From the Introduction
Contrary to what you might think, there are very few tales about werewolves. On the other hand the “legends” are many. The bulk of the accounts are memorates setting down the memory of an event. In this sense, the term “legend” is not fitting for we should not make the mistake of dismissing all these tales as pure fiction. They reflect the fears and beliefs of our ancestors as is demonstrated by the trials of werewolves.
Once we have gathered together all the information that can be gleaned from these texts, they give us many details about werewolves. They tell us how a person becomes one and, notably, how a person recovers his or her human form, how to fight them or free them from their condition, for example by burning their skin or by calling them by their baptismal name. As we are in the presence of an extremely lively tradition, the principal motifs vary in accordance to place. While the use of a blessed bullet is a customary method for slaying the monster, here and there is it is specified that said bullet must have been bitten beforehand. It is common knowledge that blood must be made to spill in order for the werewolf to return to his original appearance, and the means used to cause this blood flow go from bladed weapons to farm tools such as scythes, billhooks, and pitchforks. . . .
The history of the werewolf would come under the heading of myth if we define that term according to its accepted meaning in Greek: discourse. But what does the myth tell us, what does it bring back to us? It expresses the feat that the animal component unique to every individual will prevail over his humanity and therefore transform him into an enemy of society. In a first phase, the power of splitting into two individuals, incorrectly called metamorphosis, was denied to the majority of people and only attributed to those individuals who had a relationship with the supernatural: witches, shamans, wizards, or others, then to individuals whose behavior was more or less explicable and in any case was in sharp contrast with that of the community. In the second phase, the transformation became focused on the wolf because it was the most dreaded of all living predators. This was the motive behind the search for the other explanations I cited earlier. The werewolf is therefore first and foremost the image of the anti-human, the expression of unmastered instincts, raw animality, and therefore the very antithesis of the idea of God made in the image of God.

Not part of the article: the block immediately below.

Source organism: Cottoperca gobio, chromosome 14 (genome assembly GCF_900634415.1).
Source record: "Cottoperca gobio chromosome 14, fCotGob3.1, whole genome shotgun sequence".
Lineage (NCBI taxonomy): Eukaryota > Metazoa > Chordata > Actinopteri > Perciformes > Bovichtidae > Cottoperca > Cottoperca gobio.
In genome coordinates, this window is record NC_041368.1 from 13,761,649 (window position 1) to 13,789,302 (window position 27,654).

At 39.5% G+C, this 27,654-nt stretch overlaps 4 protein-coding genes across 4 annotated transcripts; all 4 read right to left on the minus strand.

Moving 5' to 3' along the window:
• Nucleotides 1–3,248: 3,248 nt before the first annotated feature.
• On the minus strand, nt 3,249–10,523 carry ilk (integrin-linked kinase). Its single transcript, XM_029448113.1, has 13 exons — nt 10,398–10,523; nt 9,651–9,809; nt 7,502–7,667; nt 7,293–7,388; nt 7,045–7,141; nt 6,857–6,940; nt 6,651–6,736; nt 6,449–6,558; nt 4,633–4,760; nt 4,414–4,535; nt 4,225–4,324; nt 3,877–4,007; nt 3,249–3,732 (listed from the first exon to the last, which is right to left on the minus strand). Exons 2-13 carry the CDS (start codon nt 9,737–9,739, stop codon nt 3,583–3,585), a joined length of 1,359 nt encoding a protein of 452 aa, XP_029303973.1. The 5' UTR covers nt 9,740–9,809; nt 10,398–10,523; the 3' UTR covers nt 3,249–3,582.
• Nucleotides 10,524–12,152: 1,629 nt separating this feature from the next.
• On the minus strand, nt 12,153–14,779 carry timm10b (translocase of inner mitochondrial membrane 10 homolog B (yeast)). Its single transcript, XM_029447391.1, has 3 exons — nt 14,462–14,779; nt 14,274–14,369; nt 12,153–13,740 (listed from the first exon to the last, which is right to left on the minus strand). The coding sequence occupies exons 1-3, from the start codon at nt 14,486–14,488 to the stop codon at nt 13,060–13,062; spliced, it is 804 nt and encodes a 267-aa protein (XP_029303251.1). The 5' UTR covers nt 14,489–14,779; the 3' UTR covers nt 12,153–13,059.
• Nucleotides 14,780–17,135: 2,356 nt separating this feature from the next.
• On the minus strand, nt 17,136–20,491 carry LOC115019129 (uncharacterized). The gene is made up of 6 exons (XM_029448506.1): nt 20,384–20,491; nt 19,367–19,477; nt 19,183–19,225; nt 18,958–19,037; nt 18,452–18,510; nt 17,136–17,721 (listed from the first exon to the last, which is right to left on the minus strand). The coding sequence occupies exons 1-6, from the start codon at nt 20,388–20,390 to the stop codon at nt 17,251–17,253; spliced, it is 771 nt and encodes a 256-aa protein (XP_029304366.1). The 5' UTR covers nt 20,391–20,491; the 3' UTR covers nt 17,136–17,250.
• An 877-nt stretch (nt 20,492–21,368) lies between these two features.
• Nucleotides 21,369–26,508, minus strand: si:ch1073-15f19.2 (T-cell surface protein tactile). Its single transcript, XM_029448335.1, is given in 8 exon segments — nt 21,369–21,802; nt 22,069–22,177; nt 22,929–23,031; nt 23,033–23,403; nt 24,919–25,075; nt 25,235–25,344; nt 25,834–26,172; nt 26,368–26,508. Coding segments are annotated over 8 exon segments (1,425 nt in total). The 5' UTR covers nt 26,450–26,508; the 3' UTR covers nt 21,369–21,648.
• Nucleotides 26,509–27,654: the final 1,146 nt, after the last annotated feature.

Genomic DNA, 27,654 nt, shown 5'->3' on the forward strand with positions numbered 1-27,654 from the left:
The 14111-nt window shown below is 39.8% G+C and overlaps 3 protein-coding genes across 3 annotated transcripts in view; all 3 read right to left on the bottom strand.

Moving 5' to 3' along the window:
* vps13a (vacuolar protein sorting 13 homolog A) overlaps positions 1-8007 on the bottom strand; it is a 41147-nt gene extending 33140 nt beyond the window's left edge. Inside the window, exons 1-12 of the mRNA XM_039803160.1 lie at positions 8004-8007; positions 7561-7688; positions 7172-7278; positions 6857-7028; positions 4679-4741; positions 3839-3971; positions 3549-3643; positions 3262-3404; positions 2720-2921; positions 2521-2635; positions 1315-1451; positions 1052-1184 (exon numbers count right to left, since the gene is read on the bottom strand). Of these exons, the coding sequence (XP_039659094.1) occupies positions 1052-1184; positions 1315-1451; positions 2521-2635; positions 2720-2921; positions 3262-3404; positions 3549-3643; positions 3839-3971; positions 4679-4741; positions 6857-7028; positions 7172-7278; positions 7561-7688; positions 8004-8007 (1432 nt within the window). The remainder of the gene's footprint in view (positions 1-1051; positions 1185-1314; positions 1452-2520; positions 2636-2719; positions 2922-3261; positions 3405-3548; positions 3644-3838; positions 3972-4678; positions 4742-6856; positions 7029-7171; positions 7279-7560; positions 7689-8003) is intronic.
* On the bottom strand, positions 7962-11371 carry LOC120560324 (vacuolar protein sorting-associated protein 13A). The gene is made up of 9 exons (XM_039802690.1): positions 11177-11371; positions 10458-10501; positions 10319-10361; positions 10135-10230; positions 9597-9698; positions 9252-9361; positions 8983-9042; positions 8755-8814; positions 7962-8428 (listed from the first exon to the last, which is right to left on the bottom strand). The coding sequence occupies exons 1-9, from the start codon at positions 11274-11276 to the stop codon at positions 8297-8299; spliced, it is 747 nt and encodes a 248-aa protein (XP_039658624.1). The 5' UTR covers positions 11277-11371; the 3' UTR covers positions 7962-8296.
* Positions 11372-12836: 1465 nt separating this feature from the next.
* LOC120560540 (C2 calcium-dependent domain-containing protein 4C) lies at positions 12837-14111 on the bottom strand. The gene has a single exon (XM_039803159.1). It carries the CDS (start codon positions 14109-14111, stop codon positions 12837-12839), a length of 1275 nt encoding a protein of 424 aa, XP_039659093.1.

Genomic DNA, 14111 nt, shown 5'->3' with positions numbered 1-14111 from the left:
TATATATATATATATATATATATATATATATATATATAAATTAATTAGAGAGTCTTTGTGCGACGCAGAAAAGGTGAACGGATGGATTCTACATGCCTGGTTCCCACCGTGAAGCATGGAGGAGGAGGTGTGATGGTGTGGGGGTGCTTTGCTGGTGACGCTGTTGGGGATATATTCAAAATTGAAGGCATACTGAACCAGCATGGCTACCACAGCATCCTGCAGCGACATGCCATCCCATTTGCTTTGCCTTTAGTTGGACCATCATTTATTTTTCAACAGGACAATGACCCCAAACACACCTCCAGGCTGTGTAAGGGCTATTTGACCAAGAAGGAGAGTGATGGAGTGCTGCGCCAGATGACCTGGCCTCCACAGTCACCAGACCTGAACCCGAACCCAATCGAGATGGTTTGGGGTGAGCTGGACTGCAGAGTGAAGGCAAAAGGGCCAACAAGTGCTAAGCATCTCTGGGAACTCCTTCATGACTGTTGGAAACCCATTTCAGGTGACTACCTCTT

The texts I’ve collected for this anthology are intended to document the history of the werewolf through the ages, and include some excursions far from the European domain when there was justified reason to do so. The majority of the tales are from the French legacy as well as my translations of foreign accounts, unless indicated otherwise. The thematic classification I have used is intended to facilitate the discovery of these strange beliefs, but it is simply a way to present this body of work, for as we should not forget, each text could be listed under several different headings.
From Chapter Two. Diabolical Pacts, Magic, and Evil Spells
9. The Return of the Werewolf
The harvest was being taken in on a flower-covered hill at the edge of the Vistula, and the young folk were dancing. There were kegs of beer and schnapps, because the Elders also wished to be joyful. Suddenly, in the midst of all this celebration, a piercing shriek caused everyone to grow quiet and the music stopped. Everyone stopped dancing and raced over to where the scream seemed to originate. They all then saw a horrible sight: a wolf had seized the most beautiful girl of the village and was carrying her away in his jaws. The young folk set off in hot pursuit and soon caught up to the beast who dropped his prey to the ground and faced them full of rage. Some of them raced back home to get their guns while the other more timorous ones retreated. When the wolf saw this, he picked the girl back up with his jaws and quickly made his way into the forest.
Fifty years later, the young folk of the village were gathering together on the same hill to celebrate. Everyone saw a man, white with age, approaching who beseeched them to allow him to take part in the festivities. He sat down without saying a word and sorrowfully downed the glass of schnapps that somebody handed to him. One of the peasants, who was almost as old as he was, approached the stranger and started up a conversation. The other stared into his face for a longtime then cried out while bursting into tears: “Holy shit, is that you dear Stefan?” The peasant immediately recognized his older brother who had vanished mysteriously fifty years earlier. Everyone crowded around them in amazement, and they learned how he had been changed into a werewolf by an evil witch. He had then abducted the girl during the harvest festival, but she had died of grief after a year of living in the forest. “From that time hence, starving, I would attack every person I saw. Those I caught I would devour, but I could never rid myself of the traces of their blood,” and he showed them his bloodstained hands. For forty years I wandered again in the form of a human. Ah! I wanted to see you again one more time, you and the village where I was born. And now, my dear friends, flee, for I am going to turn into a werewolf like I was before!”
Hardly had these words fallen from his lips when he jumped up, already transforming into a wolf, took off at a triple gallop while emitting a dreadful howl, and vanished forever in the forest.
Poland, nineteenth century12